After a morning like that I felt that tact was the better part of valour and I kept my trap firmly shut and passed no comment. Besides he redeemed himself on the afternoon run and arrived five minutes early.

If Don Camillo had run a bus company in the North of England..........

Sunday, 5 December 2010

Scottish St Nicholas And The Italian Calpol

I must stop writing - 'it was a bizarre day'. Of course it was. You will have noticed that bizarre days and me are like magnets. But, to be pedantic, it was just as bizarre as yesterday....and the day before....and no doubt tomorrow.

So today, in a bizarre sort of way was positively normal. I did not get stuck in snow once. The snow began to melt. The roads were not slippery. People seemed to be driving sensibly. Everything seemed right in the world.

It was no coincidence then that the trip I should have been doing was cancelled. I should have been taking an ice hockey team for their match in the Midlands, but it was postponed. They couldn't get on the ice because of.....yes, you've guessed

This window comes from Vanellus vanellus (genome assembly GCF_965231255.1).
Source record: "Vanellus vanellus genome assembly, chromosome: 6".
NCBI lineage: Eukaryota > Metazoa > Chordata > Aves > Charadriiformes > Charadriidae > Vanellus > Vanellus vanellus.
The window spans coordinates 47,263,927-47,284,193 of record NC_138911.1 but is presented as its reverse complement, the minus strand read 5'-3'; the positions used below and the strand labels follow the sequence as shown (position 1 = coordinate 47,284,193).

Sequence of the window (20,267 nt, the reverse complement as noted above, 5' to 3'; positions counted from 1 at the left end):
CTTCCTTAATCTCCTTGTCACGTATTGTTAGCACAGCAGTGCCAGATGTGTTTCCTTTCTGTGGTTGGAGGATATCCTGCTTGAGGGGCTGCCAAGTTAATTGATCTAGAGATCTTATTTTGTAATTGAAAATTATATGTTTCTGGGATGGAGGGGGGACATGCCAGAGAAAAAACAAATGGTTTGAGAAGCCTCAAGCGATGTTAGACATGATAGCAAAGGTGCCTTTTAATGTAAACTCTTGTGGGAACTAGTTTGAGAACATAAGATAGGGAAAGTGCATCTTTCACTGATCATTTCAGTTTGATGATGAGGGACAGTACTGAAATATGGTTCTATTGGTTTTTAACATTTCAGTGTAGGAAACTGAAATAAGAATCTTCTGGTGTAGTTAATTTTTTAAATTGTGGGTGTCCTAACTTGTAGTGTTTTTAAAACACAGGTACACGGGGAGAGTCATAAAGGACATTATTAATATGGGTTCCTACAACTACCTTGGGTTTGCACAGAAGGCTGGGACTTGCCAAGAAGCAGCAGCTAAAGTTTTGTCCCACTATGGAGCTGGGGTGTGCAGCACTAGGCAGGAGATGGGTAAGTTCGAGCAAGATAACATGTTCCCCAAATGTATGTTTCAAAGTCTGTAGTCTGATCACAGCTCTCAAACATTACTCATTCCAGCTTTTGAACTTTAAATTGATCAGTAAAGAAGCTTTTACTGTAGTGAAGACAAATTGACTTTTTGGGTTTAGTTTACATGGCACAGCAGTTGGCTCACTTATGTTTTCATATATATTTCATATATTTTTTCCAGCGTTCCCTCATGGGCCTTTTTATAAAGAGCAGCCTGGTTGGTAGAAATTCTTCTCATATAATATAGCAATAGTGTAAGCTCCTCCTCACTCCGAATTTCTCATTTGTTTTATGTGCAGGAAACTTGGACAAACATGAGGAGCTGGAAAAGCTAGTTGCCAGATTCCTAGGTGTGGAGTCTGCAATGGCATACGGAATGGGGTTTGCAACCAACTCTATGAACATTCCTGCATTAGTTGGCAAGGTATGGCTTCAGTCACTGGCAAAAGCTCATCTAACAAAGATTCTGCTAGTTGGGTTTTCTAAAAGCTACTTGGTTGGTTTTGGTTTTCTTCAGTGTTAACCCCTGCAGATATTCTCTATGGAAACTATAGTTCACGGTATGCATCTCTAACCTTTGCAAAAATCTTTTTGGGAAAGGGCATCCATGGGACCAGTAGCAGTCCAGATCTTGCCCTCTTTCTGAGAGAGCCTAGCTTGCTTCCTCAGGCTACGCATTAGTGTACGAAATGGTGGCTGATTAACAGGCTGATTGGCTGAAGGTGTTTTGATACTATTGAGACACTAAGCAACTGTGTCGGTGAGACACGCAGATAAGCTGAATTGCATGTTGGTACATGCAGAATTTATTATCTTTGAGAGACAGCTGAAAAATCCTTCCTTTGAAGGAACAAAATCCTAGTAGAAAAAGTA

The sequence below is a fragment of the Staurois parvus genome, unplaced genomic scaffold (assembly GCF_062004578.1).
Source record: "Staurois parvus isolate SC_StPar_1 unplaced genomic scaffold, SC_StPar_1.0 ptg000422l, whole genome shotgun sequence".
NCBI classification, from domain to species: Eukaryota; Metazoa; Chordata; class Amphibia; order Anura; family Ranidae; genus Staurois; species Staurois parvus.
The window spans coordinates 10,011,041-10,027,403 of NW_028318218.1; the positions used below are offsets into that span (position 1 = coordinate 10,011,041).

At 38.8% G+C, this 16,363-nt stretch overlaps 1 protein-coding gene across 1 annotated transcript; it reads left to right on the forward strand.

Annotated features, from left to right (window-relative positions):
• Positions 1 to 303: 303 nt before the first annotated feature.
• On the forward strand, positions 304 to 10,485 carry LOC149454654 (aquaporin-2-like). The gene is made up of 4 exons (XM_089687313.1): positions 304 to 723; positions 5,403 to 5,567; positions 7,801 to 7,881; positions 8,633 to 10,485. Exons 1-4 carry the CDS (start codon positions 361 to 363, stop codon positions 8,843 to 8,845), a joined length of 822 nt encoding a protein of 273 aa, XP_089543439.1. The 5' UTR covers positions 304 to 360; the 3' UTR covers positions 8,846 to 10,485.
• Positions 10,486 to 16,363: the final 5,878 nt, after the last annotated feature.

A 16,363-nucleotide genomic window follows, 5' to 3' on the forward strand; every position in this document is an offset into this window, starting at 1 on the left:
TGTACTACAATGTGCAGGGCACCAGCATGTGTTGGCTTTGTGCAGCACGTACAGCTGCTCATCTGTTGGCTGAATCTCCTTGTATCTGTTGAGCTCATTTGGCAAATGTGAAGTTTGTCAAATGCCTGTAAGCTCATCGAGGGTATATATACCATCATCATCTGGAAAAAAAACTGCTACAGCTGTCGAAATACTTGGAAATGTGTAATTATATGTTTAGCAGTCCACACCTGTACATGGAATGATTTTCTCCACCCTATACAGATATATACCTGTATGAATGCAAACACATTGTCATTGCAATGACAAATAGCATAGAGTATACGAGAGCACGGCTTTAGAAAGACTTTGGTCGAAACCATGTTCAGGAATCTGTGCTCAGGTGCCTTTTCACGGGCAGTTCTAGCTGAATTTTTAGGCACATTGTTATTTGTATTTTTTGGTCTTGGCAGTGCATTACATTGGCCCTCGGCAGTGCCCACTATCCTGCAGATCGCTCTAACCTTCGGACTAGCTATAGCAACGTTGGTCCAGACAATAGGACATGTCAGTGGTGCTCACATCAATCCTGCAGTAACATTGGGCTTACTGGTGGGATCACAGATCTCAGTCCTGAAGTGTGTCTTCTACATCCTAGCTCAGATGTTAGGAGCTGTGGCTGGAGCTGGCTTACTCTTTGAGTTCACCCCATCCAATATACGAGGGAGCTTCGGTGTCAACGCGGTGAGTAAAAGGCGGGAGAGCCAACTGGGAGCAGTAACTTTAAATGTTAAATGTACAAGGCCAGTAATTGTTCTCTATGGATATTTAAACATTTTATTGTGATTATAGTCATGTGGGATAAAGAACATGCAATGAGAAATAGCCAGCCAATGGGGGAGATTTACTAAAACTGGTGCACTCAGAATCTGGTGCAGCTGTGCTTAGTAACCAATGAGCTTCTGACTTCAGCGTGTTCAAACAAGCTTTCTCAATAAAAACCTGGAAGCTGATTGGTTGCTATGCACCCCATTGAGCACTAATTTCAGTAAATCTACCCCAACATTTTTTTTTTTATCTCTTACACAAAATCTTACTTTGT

Therefore I had the day off. So the day unfolded with a trip to Durham and being cajoled to help on a fundraising stall. It was at a Fair which was heaving with visitors. It was in a good spot. Between the sausage roll and the sticky toffee pudding stalls. But the visitors were disappointed when they realised all that was being sold were cds and tickets to a concert and nothing to eat. They shuffled on past. But my 6'6" bulk made it difficult for them.

"Are you in Durham on the 18th?"

"Nay, lad I'm from Yorkshire."

"Well no, well maybe, well yes actually," said another.

"Oh good you can come to this fantastic concert......" One ticket sold. The psychology of fundraising has always intrigued me and I have found through experience that the great British public are incredibly generous, but you need to nudge the money out of them through humour or gentle persistence.